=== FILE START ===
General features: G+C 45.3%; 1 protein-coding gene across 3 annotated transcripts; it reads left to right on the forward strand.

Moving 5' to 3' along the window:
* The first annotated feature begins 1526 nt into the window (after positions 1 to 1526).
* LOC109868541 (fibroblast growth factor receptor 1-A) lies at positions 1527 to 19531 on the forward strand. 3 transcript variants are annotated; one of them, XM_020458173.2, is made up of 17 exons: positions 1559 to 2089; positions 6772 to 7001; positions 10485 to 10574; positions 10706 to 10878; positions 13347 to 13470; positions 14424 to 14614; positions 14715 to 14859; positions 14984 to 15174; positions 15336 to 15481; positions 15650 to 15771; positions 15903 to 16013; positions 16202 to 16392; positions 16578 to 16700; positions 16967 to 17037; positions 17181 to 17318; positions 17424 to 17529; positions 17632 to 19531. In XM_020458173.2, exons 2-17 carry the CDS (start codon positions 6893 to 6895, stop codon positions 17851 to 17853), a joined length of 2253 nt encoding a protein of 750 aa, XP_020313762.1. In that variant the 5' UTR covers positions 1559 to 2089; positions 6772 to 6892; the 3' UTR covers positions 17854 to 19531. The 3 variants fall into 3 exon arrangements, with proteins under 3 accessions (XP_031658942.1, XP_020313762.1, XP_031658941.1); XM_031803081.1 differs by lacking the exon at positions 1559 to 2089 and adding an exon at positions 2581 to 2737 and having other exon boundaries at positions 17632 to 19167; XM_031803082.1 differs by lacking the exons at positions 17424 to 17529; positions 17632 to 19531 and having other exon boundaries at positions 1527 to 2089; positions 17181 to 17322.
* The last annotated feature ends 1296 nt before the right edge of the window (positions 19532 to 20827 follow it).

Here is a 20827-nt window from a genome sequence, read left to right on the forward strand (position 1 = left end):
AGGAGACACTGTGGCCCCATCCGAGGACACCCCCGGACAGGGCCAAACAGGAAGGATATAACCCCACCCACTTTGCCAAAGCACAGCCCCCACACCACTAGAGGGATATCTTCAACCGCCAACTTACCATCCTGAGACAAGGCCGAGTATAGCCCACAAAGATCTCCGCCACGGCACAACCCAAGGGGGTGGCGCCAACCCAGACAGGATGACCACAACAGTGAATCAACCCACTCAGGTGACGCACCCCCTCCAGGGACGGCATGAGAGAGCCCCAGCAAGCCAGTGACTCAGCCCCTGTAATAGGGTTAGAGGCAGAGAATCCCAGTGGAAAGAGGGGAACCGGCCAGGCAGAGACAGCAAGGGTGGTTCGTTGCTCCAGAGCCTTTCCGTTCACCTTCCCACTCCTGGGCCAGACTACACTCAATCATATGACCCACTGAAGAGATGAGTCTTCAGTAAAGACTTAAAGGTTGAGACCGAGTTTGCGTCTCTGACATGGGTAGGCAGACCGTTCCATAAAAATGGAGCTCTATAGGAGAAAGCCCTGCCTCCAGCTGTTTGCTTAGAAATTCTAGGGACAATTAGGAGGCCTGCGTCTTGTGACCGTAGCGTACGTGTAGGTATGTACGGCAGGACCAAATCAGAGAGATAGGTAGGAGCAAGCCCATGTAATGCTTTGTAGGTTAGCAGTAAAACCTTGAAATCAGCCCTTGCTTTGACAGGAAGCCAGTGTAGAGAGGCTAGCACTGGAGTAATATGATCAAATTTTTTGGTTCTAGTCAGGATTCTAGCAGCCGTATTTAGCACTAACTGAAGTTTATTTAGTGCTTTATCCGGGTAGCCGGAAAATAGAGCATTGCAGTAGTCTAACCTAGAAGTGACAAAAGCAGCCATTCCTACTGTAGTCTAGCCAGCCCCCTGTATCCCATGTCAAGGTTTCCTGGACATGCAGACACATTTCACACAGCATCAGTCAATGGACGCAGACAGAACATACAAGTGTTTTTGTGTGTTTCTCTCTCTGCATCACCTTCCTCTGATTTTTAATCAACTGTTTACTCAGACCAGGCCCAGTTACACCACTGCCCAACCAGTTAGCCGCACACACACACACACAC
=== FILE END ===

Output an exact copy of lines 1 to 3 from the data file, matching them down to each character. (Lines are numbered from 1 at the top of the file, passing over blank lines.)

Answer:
General features: G+C 45.3%; 1 protein-coding gene across 3 annotated transcripts; it reads left to right on the forward strand.

Moving 5' to 3' along the window:
* The first annotated feature begins 1526 nt into the window (after positions 1 to 1526).